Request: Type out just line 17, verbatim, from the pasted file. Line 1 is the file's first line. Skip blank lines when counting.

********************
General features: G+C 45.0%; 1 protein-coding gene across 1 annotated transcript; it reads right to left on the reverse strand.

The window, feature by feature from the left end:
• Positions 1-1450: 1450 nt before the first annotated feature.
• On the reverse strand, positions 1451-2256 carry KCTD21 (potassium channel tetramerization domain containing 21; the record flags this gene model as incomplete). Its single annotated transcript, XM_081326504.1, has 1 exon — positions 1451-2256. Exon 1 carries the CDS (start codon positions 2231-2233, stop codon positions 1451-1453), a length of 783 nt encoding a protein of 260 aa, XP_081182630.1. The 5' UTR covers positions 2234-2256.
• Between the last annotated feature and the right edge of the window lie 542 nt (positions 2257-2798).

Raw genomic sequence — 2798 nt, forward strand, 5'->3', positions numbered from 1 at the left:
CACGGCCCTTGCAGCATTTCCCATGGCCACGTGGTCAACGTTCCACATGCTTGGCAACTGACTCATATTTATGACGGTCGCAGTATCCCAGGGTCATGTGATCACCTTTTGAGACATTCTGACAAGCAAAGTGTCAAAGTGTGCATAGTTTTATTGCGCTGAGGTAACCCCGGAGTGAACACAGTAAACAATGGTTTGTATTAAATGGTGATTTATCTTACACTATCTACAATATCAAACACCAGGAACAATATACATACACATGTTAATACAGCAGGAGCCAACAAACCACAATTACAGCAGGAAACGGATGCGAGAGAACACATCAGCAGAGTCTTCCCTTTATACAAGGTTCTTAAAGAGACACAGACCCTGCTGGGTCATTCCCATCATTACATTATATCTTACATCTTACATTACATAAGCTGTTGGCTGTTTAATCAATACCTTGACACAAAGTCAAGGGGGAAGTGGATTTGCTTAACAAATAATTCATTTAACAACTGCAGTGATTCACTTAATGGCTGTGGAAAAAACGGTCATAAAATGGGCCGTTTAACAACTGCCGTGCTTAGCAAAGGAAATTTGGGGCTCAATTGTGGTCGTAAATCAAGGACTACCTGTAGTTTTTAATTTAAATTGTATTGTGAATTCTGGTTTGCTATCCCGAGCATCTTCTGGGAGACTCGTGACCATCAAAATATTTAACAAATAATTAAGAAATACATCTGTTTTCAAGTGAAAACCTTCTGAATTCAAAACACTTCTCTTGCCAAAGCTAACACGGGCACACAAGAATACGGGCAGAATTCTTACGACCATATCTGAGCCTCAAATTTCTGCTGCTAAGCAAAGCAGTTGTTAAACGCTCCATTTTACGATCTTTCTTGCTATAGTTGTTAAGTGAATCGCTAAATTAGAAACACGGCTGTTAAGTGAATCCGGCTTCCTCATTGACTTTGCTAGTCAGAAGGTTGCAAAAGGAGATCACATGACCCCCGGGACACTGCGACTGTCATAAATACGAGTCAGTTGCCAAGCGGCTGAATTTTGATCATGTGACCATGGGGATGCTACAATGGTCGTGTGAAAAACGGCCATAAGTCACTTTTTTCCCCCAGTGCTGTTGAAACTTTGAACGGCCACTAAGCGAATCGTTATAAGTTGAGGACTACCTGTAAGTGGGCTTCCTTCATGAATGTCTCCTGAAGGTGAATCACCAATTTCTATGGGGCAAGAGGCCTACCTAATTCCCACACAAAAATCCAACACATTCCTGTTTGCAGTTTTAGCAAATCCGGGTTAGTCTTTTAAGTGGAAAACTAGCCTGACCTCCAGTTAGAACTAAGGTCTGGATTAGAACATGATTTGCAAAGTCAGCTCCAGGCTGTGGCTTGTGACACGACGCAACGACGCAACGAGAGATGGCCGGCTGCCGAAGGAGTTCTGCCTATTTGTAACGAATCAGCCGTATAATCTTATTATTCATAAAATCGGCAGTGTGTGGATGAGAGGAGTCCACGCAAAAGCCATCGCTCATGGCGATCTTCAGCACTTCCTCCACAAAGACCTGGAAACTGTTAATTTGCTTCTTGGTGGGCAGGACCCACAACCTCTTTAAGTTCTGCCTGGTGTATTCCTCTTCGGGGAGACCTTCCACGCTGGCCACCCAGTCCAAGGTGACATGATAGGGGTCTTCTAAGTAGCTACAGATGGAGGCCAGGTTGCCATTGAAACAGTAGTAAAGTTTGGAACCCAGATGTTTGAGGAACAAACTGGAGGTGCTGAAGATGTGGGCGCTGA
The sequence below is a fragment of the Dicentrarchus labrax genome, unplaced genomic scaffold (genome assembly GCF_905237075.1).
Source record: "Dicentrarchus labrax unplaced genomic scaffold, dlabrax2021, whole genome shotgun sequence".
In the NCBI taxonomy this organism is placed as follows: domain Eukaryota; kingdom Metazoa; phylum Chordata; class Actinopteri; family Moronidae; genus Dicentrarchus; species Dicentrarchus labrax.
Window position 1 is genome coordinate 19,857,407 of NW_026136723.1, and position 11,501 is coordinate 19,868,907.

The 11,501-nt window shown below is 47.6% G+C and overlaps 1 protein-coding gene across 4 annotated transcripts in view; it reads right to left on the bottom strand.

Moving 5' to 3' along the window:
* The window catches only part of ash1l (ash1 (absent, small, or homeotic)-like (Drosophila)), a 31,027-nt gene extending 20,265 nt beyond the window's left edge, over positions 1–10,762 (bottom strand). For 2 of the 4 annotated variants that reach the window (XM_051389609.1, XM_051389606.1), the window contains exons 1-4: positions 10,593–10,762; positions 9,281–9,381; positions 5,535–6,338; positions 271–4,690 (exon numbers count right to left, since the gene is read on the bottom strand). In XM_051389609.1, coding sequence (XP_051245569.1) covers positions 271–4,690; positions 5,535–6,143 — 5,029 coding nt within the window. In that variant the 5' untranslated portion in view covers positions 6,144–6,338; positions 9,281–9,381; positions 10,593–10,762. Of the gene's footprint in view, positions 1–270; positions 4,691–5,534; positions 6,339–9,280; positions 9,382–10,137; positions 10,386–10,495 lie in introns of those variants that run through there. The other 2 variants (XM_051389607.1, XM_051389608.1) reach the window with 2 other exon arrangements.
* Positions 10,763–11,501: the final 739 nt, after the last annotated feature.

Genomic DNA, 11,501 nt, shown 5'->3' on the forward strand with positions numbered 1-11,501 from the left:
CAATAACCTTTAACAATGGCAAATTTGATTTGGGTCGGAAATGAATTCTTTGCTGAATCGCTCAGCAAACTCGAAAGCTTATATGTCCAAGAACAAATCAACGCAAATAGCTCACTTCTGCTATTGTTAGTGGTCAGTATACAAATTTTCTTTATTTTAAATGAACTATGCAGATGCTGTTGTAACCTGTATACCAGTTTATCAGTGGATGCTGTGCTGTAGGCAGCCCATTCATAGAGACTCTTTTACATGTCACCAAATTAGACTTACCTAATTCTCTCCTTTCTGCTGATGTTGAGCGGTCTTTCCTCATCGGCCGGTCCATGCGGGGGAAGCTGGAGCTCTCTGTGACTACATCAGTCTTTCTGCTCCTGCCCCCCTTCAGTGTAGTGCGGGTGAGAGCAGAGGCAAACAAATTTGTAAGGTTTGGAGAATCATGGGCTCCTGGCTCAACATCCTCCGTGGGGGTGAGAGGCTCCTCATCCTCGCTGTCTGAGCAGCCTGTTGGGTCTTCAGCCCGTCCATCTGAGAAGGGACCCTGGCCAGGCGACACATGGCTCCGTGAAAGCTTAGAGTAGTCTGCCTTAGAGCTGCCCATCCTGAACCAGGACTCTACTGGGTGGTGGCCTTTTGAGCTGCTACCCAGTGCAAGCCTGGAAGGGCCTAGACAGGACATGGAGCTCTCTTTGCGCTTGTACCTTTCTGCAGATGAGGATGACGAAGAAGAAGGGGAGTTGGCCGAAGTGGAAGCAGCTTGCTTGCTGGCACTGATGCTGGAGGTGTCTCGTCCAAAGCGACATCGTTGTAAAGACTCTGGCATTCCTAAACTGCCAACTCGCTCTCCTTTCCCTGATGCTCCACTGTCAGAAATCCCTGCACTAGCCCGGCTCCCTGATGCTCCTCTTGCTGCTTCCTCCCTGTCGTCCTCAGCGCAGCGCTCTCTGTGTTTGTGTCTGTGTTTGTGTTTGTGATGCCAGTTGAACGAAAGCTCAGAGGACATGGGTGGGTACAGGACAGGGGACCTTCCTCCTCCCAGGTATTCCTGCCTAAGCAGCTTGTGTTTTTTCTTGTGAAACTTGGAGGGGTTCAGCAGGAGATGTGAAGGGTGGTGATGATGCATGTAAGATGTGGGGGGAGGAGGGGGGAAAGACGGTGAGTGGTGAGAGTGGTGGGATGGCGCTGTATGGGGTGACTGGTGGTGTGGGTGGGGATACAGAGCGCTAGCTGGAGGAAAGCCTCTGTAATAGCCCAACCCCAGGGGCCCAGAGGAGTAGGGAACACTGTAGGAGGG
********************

CAATAACCTTTAACAATGGCAAATTTGATTTGGGTCGGAAATGAATTCTTTGCTGAATCGCTCAGCAAACTCGAAAGCTTATATGTCCAAGAACAAATCAACGCAAATAGCTCACTTCTGCTATTGTTAGTGGTCAGTATACAAATTTTCTTTATTTTAAATGAACTATGCAGATGCTGTTGTAACCTGTATACCAGTTTATCAGTGGATGCTGTGCTGTAGGCAGCCCATTCATAGAGACTCTTTTACATGTCACCAAATTAGACTTACCTAATTCTCTCCTTTCTGCTGATGTTGAGCGGTCTTTCCTCATCGGCCGGTCCATGCGGGGGAAGCTGGAGCTCTCTGTGACTACATCAGTCTTTCTGCTCCTGCCCCCCTTCAGTGTAGTGCGGGTGAGAGCAGAGGCAAACAAATTTGTAAGGTTTGGAGAATCATGGGCTCCTGGCTCAACATCCTCCGTGGGGGTGAGAGGCTCCTCATCCTCGCTGTCTGAGCAGCCTGTTGGGTCTTCAGCCCGTCCATCTGAGAAGGGACCCTGGCCAGGCGACACATGGCTCCGTGAAAGCTTAGAGTAGTCTGCCTTAGAGCTGCCCATCCTGAACCAGGACTCTACTGGGTGGTGGCCTTTTGAGCTGCTACCCAGTGCAAGCCTGGAAGGGCCTAGACAGGACATGGAGCTCTCTTTGCGCTTGTACCTTTCTGCAGATGAGGATGACGAAGAAGAAGGGGAGTTGGCCGAAGTGGAAGCAGCTTGCTTGCTGGCACTGATGCTGGAGGTGTCTCGTCCAAAGCGACATCGTTGTAAAGACTCTGGCATTCCTAAACTGCCAACTCGCTCTCCTTTCCCTGATGCTCCACTGTCAGAAATCCCTGCACTAGCCCGGCTCCCTGATGCTCCTCTTGCTGCTTCCTCCCTGTCGTCCTCAGCGCAGCGCTCTCTGTGTTTGTGTCTGTGTTTGTGTTTGTGATGCCAGTTGAACGAAAGCTCAGAGGACATGGGTGGGTACAGGACAGGGGACCTTCCTCCTCCCAGGTATTCCTGCCTAAGCAGCTTGTGTTTTTTCTTGTGAAACTTGGAGGGGTTCAGCAGGAGATGTGAAGGGTGGTGATGATGCATGTAAGATGTGGGGGGAGGAGGGGGGAAAGACGGTGAGTGGTGAGAGTGGTGGGATGGCGCTGTATGGGGTGACTGGTGGTGTGGGTGGGGATACAGAGCGCTAGCTGGAGGAAAGCCTCTGTAATAGCCCAACCCCAGGGGCCCAGAGGAGTAGGGAACACTGTAGGAGGG